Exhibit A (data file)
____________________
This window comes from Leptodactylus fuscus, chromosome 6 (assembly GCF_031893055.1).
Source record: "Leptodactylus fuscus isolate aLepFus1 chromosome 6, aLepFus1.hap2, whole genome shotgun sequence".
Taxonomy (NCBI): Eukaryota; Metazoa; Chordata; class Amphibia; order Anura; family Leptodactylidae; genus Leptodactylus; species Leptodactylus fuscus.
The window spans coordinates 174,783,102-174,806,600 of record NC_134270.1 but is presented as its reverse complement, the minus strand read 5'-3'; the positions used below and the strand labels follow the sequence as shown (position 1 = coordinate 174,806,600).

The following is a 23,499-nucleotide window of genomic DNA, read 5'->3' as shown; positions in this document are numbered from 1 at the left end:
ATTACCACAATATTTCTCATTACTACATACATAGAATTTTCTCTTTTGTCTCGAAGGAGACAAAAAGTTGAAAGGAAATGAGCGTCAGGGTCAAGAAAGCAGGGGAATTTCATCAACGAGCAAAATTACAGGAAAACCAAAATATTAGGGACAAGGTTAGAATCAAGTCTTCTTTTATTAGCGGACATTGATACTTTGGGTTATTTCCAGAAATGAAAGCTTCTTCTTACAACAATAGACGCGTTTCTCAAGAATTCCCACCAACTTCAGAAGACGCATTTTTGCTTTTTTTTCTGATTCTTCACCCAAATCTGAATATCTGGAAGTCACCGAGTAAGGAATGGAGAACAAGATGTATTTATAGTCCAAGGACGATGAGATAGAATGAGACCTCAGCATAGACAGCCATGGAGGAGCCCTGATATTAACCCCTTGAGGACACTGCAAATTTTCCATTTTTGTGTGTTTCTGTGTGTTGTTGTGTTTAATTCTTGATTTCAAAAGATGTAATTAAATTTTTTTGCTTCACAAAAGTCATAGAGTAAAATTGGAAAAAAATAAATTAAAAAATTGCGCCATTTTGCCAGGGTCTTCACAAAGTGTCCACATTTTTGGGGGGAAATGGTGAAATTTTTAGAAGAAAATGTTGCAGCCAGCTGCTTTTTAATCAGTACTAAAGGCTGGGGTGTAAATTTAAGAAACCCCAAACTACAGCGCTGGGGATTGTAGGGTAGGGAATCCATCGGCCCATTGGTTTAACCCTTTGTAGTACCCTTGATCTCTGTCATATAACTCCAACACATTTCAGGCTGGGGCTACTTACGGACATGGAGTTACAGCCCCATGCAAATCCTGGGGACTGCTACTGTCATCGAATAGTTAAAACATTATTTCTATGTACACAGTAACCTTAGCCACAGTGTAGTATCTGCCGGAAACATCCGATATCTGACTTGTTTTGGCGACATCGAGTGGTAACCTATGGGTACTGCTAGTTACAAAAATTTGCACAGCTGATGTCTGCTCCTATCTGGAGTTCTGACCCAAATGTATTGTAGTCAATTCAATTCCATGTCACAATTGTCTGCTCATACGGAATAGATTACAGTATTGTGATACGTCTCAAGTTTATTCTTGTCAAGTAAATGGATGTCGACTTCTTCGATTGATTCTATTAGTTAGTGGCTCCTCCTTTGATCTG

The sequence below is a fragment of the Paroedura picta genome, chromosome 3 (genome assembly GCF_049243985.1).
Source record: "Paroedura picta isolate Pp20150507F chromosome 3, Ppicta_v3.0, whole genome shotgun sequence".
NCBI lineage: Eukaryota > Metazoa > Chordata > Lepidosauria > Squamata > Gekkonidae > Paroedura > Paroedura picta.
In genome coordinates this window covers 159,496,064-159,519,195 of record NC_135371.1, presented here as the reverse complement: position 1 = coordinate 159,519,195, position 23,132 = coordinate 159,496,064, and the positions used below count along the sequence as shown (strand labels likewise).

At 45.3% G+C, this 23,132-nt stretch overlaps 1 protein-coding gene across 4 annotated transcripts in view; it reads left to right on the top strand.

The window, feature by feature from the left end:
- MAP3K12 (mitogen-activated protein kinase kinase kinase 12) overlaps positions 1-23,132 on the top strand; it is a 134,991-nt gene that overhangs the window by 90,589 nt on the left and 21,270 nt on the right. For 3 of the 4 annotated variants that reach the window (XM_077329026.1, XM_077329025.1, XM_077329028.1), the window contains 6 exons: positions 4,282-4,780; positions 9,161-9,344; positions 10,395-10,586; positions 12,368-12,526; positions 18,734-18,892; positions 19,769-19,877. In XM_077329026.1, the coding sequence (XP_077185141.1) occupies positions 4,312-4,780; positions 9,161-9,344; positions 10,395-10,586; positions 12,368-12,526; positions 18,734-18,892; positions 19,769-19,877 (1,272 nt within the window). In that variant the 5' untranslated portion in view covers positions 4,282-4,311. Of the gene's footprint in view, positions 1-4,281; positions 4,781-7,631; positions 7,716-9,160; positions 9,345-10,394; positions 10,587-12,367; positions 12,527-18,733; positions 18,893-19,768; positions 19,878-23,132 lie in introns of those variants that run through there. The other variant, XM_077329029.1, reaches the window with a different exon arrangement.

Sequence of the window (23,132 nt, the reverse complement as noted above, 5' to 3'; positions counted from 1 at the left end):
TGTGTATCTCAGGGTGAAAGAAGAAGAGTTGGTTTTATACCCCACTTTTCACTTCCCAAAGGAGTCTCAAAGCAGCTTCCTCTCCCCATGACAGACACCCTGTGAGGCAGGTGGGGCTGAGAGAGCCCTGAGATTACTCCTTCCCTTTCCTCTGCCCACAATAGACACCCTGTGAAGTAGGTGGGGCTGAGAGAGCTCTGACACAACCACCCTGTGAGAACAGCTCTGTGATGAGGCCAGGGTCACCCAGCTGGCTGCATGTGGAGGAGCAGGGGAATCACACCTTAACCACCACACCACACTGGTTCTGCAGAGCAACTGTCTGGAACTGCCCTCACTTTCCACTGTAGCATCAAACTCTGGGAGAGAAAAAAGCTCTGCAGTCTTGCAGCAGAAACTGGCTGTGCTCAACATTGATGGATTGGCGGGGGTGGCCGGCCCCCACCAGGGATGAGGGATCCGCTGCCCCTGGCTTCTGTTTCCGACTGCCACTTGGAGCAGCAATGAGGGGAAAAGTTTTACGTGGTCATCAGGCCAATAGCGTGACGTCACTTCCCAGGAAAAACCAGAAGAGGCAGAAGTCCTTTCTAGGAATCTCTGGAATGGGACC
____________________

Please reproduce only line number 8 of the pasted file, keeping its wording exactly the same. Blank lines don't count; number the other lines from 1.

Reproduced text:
Source record: "Paroedura picta isolate Pp20150507F chromosome 3, Ppicta_v3.0, whole genome shotgun sequence".